Teacher-training institutions may expect teachers trained by them eventually to become widely distributed and cannot gauge their programs upon the numbers of teachers needed year by year in their immediate localities. A tabulation shows that 45 per cent of the teachers cooperating in this study are not teaching in the states in which they received their high school training. A great many are not teaching in cities located near the colleges where they received their training. Initial placement by an institution and subsequent changes of position scatter teachers everywhere. Industrial arts teachers are not a particularly mobile group, and it would seem that they are very stable since the mean number of different positions (different systems) for the 429 teachers is 2.14. It would seem that, in general, opportunities for teachers to upgrade themselves by changing positions would account for or cause more changes of positions than this. The average numbers of positions in different systems for supervisors is 2Y2 and for college teachers 372. There is therefore a marked tendency for teachers to remain in positions in cities of 5,000 population, upwards. Changes of school systems are necessary for teachers aspiring to supervision or college teaching. Of the 48o teachers studied, 204 have had all their teaching experience in one school system, 129 have worked in two school systems, 70 in three systems, 44 in four systems, 22 in five systems, 8 in six systems, 2 in seven systems and only 1 in eight systems.



: Fred Strickler, The Training and Experience of 480 Industrial Arts Teachers. New York: Bureau of Publications, Teachers Col­lege, Columbia University. Published for Lincoln School of Teachers College, 1927.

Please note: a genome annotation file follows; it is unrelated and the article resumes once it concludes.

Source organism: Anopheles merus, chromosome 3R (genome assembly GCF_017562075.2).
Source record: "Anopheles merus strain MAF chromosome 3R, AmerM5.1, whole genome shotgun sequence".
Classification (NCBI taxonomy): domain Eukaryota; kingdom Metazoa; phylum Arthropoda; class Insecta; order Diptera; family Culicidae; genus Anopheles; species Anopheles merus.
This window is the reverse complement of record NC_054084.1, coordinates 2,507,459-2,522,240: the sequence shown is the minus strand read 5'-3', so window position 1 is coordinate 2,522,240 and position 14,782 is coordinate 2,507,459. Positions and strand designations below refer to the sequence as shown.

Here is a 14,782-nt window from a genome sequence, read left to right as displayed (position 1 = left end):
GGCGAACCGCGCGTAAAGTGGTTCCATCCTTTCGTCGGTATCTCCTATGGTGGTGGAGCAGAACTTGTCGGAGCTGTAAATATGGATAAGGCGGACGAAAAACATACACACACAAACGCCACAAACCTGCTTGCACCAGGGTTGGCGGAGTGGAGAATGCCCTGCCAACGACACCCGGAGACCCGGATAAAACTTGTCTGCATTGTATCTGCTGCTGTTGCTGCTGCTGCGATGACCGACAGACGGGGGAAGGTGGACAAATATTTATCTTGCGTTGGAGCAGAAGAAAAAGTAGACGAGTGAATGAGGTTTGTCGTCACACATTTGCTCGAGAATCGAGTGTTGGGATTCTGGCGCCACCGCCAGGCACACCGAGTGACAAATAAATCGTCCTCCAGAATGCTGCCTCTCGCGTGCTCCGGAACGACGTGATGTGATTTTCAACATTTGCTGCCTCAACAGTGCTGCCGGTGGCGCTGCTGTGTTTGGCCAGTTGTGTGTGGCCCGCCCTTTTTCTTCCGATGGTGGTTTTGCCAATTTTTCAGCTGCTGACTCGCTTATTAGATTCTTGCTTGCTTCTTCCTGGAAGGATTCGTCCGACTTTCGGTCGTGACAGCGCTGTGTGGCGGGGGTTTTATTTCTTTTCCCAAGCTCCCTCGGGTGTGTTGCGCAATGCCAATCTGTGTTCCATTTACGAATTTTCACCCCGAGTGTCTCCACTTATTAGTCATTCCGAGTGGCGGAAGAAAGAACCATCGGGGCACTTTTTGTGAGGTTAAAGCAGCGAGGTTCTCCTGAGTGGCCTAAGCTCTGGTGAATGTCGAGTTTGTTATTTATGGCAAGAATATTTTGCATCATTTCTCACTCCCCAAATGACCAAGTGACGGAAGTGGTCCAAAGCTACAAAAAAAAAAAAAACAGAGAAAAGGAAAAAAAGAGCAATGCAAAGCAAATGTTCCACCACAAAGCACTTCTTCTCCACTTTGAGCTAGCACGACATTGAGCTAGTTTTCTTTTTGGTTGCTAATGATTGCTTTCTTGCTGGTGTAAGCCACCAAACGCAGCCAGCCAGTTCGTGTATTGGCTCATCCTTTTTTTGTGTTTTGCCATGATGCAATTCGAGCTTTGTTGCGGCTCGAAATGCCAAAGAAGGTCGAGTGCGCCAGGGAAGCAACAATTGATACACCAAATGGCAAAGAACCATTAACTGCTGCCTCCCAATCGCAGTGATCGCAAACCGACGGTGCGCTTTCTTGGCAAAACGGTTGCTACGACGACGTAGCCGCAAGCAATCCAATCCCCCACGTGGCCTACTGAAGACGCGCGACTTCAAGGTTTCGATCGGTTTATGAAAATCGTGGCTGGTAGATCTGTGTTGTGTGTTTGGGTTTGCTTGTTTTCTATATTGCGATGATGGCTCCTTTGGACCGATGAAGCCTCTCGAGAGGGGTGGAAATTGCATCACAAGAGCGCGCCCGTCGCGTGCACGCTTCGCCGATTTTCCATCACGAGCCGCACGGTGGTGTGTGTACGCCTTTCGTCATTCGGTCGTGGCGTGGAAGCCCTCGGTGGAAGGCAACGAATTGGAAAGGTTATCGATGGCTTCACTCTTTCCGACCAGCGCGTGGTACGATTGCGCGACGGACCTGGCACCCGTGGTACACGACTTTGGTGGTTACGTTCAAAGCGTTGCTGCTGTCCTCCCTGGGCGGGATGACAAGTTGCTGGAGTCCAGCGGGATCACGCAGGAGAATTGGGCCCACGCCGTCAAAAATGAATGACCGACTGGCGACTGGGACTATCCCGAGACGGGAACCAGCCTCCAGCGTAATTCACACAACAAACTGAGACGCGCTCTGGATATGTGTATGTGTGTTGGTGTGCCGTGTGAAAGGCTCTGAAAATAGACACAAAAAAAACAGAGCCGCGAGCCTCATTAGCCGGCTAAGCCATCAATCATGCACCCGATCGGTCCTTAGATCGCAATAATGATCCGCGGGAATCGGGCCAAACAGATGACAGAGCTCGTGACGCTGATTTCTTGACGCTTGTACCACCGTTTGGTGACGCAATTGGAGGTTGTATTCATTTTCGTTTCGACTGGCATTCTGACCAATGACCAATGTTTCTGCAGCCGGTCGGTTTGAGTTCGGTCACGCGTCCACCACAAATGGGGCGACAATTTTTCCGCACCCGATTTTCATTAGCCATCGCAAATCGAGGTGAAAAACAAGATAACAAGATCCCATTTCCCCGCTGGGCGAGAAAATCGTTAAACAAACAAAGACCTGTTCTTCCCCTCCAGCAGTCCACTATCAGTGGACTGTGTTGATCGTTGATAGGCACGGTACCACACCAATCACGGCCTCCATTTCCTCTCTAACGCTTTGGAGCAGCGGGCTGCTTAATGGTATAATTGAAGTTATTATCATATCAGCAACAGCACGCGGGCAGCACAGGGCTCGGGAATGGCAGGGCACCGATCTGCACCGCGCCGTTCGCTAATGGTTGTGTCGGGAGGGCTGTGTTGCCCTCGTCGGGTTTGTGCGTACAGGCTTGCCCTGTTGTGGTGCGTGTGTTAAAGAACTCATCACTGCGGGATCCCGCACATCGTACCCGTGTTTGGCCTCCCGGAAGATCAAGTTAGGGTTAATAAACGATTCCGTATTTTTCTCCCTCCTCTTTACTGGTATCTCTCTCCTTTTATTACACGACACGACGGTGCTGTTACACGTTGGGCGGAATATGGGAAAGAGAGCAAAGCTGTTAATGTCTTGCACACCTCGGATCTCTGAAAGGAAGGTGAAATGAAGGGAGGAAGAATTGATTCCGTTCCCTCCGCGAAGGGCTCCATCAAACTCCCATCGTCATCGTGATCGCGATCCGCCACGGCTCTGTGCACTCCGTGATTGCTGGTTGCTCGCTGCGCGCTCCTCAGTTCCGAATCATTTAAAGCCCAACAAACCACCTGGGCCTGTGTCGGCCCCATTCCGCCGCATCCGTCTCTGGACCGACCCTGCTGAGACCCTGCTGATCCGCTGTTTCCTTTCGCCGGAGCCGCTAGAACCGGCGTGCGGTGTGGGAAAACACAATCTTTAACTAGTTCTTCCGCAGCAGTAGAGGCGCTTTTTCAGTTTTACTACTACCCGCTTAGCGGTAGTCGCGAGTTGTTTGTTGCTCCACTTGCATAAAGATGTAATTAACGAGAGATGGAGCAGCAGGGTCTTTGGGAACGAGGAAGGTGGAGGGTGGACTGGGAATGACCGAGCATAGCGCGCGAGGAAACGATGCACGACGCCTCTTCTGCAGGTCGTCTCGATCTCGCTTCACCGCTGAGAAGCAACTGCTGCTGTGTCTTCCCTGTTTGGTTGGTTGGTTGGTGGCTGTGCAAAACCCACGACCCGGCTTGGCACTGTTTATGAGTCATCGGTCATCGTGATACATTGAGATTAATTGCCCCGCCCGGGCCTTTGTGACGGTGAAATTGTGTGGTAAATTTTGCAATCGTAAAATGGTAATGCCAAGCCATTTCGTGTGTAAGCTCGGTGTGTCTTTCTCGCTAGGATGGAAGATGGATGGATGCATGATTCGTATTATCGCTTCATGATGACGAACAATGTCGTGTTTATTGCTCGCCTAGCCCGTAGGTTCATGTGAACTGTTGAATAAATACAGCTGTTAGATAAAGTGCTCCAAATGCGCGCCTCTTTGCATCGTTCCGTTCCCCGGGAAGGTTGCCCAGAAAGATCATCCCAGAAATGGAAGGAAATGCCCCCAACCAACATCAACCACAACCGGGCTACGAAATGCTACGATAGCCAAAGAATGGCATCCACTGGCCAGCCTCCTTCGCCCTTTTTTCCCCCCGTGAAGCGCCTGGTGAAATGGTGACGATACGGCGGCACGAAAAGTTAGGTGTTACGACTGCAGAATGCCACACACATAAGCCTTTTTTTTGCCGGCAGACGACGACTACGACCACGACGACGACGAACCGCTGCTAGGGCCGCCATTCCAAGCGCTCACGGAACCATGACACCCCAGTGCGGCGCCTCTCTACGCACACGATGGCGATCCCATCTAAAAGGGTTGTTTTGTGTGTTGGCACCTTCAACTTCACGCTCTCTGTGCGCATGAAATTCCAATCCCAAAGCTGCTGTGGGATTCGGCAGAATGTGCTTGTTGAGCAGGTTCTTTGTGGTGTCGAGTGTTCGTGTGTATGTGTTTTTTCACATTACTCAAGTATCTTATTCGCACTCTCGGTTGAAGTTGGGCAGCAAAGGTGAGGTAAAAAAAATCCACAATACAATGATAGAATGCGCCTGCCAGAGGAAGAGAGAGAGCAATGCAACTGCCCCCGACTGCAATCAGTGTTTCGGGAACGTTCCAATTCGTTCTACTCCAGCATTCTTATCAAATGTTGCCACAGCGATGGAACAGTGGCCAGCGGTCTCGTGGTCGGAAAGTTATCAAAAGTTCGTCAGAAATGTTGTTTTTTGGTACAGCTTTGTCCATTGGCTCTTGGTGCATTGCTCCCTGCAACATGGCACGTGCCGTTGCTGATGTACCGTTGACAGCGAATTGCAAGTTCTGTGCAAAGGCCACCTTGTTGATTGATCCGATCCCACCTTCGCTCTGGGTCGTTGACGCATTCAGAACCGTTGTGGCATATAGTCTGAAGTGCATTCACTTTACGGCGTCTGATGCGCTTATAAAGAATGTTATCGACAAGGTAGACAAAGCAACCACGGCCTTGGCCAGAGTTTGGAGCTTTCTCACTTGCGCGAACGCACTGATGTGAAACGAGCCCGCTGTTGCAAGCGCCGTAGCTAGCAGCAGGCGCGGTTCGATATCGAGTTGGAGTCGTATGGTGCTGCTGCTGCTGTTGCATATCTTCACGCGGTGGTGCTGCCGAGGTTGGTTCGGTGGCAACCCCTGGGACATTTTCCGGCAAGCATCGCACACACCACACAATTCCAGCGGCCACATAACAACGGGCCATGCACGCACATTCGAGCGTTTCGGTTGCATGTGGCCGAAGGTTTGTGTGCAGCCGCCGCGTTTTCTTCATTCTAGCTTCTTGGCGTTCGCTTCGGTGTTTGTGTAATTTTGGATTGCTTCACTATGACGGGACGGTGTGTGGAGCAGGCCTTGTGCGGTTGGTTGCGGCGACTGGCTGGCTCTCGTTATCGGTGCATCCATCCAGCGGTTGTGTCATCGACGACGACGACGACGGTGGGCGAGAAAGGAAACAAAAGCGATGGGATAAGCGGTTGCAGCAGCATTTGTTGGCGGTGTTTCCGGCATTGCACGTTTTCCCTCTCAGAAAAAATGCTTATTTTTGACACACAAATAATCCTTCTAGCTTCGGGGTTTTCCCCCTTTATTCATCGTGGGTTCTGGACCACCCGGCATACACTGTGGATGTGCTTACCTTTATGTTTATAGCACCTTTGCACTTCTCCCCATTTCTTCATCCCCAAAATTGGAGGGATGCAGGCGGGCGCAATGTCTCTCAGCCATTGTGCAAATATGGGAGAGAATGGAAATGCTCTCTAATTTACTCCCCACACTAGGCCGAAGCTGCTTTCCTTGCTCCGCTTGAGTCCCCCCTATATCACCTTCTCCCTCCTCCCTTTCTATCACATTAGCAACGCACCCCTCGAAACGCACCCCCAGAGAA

Proffitt (1925) stated that "Past practices and procedures are still too influential in determining content and aims of instruction."

Source: Maris Marion Proffitt,"Industrial Education" U. S. Bureau of Education, Bulletin, 1925, No. 37. Washington: Government Printing Office, 1926, page 12.

Although following the line of least resistance may be pleasant to some teachers, Bowman implies that teaching, if it is to be successful, cannot be static, and further states that it is the teacher's responsibility to keep himself professionally up-to-date. [52. BOWMAN, CLYDE A: "Industrial Education and Change." Indus-trial Arts and Vocational Education, XXII : 223-227, July 1933. 232]

Keeping "professionally up-to-date" now seems to impel the teacher to engage in some individual research project as evidence of his alertness. With the present-day tendencies toward large classes and heavy schedules [106. RowLEY, BURTON H. "Current Practice in Organizing Industrial Arts Instruction." Industrial Education Magazine, XXXIV : 34, August 1932. 34] he is carrying heavy enough burdens without the additional load of research in his specific field, although a limited amount would undoubtedly prove valuable to him. Randolph suggests a way out of the problem. According to his belief, much criticism of educational methods could be elimi­nated and better teaching result: "If for every subject of study a reliable history of the development of its teaching practices id of the determining conditions underlying them were available, the enduring complaint about the recrudescence of unworkable practices might pass, -- and renewable proposals of practices that in the past proved unworkable would arise only on the basis of convincing expositions of substantially changed conditions." [38. RANDOLPH, EDGAR D. The Professional Treatment of Subject Mat-ter. Baltimore: Warwick and York, Inc., 1924. 204 p. 47]